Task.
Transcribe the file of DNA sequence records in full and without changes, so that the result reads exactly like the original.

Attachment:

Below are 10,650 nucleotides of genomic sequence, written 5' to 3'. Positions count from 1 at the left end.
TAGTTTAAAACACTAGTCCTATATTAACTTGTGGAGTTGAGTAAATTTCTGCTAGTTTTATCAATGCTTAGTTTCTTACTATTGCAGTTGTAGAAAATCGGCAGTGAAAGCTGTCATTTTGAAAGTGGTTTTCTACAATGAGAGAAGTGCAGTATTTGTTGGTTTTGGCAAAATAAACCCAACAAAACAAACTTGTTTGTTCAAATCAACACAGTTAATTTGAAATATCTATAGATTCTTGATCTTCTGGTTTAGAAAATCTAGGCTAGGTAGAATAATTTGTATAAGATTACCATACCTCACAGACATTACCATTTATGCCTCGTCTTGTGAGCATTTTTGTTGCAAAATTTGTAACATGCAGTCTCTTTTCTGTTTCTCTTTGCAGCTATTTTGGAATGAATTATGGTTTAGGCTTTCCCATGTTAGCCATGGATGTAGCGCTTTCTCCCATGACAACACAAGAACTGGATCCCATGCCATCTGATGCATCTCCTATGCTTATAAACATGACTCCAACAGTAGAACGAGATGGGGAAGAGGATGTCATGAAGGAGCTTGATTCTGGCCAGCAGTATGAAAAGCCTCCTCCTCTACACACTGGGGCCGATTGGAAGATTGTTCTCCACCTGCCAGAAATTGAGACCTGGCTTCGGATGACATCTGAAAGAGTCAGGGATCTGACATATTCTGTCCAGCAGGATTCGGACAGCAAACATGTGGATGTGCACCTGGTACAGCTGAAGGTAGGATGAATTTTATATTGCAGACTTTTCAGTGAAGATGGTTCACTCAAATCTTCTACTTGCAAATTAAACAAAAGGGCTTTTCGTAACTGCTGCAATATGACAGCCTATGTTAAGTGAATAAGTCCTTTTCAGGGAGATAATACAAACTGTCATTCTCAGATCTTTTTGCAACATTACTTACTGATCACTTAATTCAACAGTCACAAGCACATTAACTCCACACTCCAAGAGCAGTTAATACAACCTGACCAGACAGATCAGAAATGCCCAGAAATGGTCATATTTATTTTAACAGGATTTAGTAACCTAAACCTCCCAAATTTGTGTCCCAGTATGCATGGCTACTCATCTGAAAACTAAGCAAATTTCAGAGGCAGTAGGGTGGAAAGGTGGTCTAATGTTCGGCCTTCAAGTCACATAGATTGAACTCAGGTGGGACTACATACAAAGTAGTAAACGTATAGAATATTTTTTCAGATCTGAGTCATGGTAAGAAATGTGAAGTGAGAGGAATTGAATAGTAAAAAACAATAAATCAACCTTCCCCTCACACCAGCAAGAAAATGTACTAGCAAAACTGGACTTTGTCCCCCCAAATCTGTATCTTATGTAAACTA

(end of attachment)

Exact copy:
Below are 10,650 nucleotides of genomic sequence, written 5' to 3'. Positions count from 1 at the left end.
TAGTTTAAAACACTAGTCCTATATTAACTTGTGGAGTTGAGTAAATTTCTGCTAGTTTTATCAATGCTTAGTTTCTTACTATTGCAGTTGTAGAAAATCGGCAGTGAAAGCTGTCATTTTGAAAGTGGTTTTCTACAATGAGAGAAGTGCAGTATTTGTTGGTTTTGGCAAAATAAACCCAACAAAACAAACTTGTTTGTTCAAATCAACACAGTTAATTTGAAATATCTATAGATTCTTGATCTTCTGGTTTAGAAAATCTAGGCTAGGTAGAATAATTTGTATAAGATTACCATACCTCACAGACATTACCATTTATGCCTCGTCTTGTGAGCATTTTTGTTGCAAAATTTGTAACATGCAGTCTCTTTTCTGTTTCTCTTTGCAGCTATTTTGGAATGAATTATGGTTTAGGCTTTCCCATGTTAGCCATGGATGTAGCGCTTTCTCCCATGACAACACAAGAACTGGATCCCATGCCATCTGATGCATCTCCTATGCTTATAAACATGACTCCAACAGTAGAACGAGATGGGGAAGAGGATGTCATGAAGGAGCTTGATTCTGGCCAGCAGTATGAAAAGCCTCCTCCTCTACACACTGGGGCCGATTGGAAGATTGTTCTCCACCTGCCAGAAATTGAGACCTGGCTTCGGATGACATCTGAAAGAGTCAGGGATCTGACATATTCTGTCCAGCAGGATTCGGACAGCAAACATGTGGATGTGCACCTGGTACAGCTGAAGGTAGGATGAATTTTATATTGCAGACTTTTCAGTGAAGATGGTTCACTCAAATCTTCTACTTGCAAATTAAACAAAAGGGCTTTTCGTAACTGCTGCAATATGACAGCCTATGTTAAGTGAATAAGTCCTTTTCAGGGAGATAATACAAACTGTCATTCTCAGATCTTTTTGCAACATTACTTACTGATCACTTAATTCAACAGTCACAAGCACATTAACTCCACACTCCAAGAGCAGTTAATACAACCTGACCAGACAGATCAGAAATGCCCAGAAATGGTCATATTTATTTTAACAGGATTTAGTAACCTAAACCTCCCAAATTTGTGTCCCAGTATGCATGGCTACTCATCTGAAAACTAAGCAAATTTCAGAGGCAGTAGGGTGGAAAGGTGGTCTAATGTTCGGCCTTCAAGTCACATAGATTGAACTCAGGTGGGACTACATACAAAGTAGTAAACGTATAGAATATTTTTTCAGATCTGAGTCATGGTAAGAAATGTGAAGTGAGAGGAATTGAATAGTAAAAAACAATAAATCAACCTTCCCCTCACACCAGCAAGAAAATGTACTAGCAAAACTGGACTTTGTCCCCCCAAATCTGTATCTTATGTAAACTA